Monday, July 01, 2013

NEA Vice President: NRA, Second Amendment Supporters "Are Going to Hell"

Speaking to all 3,000 of the assembled "progressive activists" at this year's Netroots Nation conference, National Education Association vice president Lily Eskelsen Garcia boldly declared a "prophecy" about the eternal destiny of NRA and Second Amendment supporters, and of politicians and lobbyists working to promote gun rights:  "I'm not an ordained minister; I'm not a theologian, but these guys are going to hell."

Wow.  Going to hell for supporting the Second Amendment?  That type of radical thinking might explain the very high incidence of ridiculous cases involving over-zealous school officials misinterpreting and wrongly enforcing "zero-tolerance" rules--and doing so without exercising even the smallest measure of sound judgment, discretion or basic common sense.

According to a Mercury News article, the high-ranking NEA officer went on to say, "We have to make those senators as frightened of us as they are of the gun lobby. Shame on us if we give one inch to the gun lobby.  They got where they are because they never give up. ... Now the movement is us; we are the ones we were waiting for."

As we note on a near-weekly basis, all of us agree that we want our children to be safe at school, and that reasonable safety measures should be followed.  But, when pressed, gun-control proponents and even President Obama's own administration will admit that the restrictions they are pushing won't make schools and students any safer. 

Do they really think that criminals and madmen will now suddenly and willingly comply with "universal" background checks and modern sporting rifle bans, or that a magazine capacity limit would have stopped Adam Lanza?  No, they don't.  No "educated" person could.


Student loans: Gouge the kids

Interest rates on student loans will double to 6.8 percent on July 1 unless Congress acts. But it seems increasingly likely that the Congress will take off for the Fourth of July recess without addressing the problem. The major sticking point: Republicans in the House and Senate insist on gouging the kids to help reduce the deficit.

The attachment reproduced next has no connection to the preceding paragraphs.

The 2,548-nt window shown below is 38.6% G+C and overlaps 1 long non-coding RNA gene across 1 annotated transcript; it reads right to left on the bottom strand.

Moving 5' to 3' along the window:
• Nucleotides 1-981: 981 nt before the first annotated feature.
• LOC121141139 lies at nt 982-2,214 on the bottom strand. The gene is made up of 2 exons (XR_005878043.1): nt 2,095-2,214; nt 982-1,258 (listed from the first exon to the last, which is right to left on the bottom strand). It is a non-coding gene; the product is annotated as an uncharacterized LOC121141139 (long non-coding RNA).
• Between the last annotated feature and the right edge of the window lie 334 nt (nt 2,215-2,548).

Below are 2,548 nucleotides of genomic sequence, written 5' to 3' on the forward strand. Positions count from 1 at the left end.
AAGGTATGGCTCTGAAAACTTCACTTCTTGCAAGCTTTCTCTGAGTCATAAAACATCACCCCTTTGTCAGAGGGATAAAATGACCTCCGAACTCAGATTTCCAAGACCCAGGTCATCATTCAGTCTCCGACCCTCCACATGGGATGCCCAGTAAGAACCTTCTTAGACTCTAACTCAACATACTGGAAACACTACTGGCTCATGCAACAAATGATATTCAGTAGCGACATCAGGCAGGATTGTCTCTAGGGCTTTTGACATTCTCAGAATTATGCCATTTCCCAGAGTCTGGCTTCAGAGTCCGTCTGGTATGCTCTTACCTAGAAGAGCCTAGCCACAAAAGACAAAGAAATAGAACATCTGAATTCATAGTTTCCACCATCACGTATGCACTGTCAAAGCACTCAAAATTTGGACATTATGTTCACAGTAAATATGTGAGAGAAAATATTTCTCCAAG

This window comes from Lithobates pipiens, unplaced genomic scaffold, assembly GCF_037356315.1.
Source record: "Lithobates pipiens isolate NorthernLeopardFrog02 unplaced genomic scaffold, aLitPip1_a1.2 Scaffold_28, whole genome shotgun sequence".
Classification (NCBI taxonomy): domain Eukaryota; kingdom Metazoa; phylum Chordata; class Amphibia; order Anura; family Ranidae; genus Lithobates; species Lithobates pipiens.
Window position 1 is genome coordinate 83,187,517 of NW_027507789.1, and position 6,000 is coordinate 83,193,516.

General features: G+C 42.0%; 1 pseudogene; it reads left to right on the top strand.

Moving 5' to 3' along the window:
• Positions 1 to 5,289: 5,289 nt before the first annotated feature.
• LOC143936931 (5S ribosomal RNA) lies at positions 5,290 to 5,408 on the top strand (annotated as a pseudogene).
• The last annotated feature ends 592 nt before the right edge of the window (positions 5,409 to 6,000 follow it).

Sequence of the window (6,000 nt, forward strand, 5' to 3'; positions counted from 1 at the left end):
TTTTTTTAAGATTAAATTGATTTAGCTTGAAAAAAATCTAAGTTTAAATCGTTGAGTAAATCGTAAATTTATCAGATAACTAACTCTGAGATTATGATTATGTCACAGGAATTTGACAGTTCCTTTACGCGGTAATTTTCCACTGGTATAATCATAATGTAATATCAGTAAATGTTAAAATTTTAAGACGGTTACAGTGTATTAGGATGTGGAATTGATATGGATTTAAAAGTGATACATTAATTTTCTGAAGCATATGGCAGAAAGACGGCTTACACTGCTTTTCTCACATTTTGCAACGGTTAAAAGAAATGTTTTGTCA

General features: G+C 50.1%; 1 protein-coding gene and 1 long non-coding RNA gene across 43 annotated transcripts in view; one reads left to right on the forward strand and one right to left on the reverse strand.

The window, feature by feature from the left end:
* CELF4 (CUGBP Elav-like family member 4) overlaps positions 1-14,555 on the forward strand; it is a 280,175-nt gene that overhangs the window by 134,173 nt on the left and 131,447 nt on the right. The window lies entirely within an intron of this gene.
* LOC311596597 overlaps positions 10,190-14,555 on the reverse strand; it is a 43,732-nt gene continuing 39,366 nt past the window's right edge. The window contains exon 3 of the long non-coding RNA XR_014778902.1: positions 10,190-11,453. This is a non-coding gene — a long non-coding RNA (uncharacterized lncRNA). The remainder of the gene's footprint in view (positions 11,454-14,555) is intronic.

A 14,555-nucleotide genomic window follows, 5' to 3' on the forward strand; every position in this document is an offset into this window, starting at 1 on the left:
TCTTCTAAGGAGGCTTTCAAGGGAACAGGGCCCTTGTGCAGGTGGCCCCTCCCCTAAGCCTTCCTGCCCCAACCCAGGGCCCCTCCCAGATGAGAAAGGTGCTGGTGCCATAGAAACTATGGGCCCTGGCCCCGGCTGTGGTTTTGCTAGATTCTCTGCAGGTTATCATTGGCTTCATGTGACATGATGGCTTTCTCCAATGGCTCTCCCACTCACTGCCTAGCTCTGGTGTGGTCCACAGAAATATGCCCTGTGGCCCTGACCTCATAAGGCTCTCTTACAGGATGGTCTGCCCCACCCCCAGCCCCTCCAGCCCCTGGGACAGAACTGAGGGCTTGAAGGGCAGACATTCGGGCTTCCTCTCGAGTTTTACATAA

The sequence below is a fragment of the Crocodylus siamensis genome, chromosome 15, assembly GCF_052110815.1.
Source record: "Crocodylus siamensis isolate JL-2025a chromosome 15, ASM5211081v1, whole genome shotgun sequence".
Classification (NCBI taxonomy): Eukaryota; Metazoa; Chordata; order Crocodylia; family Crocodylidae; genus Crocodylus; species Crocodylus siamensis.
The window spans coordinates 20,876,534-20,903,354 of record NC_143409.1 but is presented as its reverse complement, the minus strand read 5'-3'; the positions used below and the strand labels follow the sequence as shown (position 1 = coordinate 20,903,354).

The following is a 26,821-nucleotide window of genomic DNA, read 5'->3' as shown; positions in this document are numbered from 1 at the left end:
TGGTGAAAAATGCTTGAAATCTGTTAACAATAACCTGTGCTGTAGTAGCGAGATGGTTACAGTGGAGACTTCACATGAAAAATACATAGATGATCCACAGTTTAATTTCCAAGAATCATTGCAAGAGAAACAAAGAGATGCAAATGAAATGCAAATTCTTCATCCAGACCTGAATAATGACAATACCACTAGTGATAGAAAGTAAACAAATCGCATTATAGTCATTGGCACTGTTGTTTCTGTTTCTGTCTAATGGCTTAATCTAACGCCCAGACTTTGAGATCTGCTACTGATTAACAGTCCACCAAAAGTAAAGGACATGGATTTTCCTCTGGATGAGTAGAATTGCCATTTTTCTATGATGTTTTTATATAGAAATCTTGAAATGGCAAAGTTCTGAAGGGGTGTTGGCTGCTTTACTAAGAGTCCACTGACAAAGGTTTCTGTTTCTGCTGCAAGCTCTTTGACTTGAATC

House Republicans passed a bill that would tie the student loan interest rate to that of the 10-year Treasury note plus a surcharge of 2.5 percent, with rates changing each year. That would leave families struggling to piece together financing for college exposed to unpredictable changes in bond prices.

The Republican surcharge is designed purposefully to make money off of students – $3.7 billion over 10 years, according to the Congressional Budget Office – that would be used to help reduce the deficit. Some Senate Democrats have now joined in a compromise that would lower the surcharge, but still make money off student loans for deficit reduction (an estimate billion dollars over 10 years).

Think about that. Republicans and Democrats have trumpeted the need for corporate tax reform – shutting down tax dodges and lowering rates – that would demand corporations contribute exactly $0.00, nada, nothing to deficit reduction. The reforms would be “revenue neutral.” Companies are stashing away nearly $2 trillion overseas to avoid paying taxes, and the “reform” will ask them to pay nothing more to help government meet its bills.

But students doing what we want them to do – struggling to find a way to afford a college education – get stuck with helping to reduce the deficit.

Shared sacrifice is for suckers.

The fact is we want students to get the advanced education and training that they earn. We don’t want good students getting priced out of college. There is virtually universal consensus that our social and economic prospects will depend on the next generation getting more and better education. And college education or advanced training is necessary, if no longer sufficient, to reach the middle class and to have any hope at the increasingly endangered American dream.

So why gouge the kids taking on debt to stay in school and not the corporations secreting profits abroad to avoid taxes? Clearly corporate lobbies and contributions speak louder in the corridors of power than students and their families.